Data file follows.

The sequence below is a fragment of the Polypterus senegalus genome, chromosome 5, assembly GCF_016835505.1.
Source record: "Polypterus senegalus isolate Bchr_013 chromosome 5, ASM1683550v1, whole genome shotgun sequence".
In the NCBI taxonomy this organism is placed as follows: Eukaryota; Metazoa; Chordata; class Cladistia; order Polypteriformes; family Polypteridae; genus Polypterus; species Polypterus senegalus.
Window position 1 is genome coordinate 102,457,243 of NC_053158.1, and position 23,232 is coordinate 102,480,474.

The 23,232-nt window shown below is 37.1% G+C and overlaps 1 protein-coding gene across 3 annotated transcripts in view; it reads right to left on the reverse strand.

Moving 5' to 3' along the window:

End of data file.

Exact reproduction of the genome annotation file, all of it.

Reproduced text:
The sequence below is a fragment of the Polypterus senegalus genome, chromosome 5, assembly GCF_016835505.1.
Source record: "Polypterus senegalus isolate Bchr_013 chromosome 5, ASM1683550v1, whole genome shotgun sequence".
In the NCBI taxonomy this organism is placed as follows: Eukaryota; Metazoa; Chordata; class Cladistia; order Polypteriformes; family Polypteridae; genus Polypterus; species Polypterus senegalus.
Window position 1 is genome coordinate 102,457,243 of NC_053158.1, and position 23,232 is coordinate 102,480,474.

The 23,232-nt window shown below is 37.1% G+C and overlaps 1 protein-coding gene across 3 annotated transcripts in view; it reads right to left on the reverse strand.

Moving 5' to 3' along the window: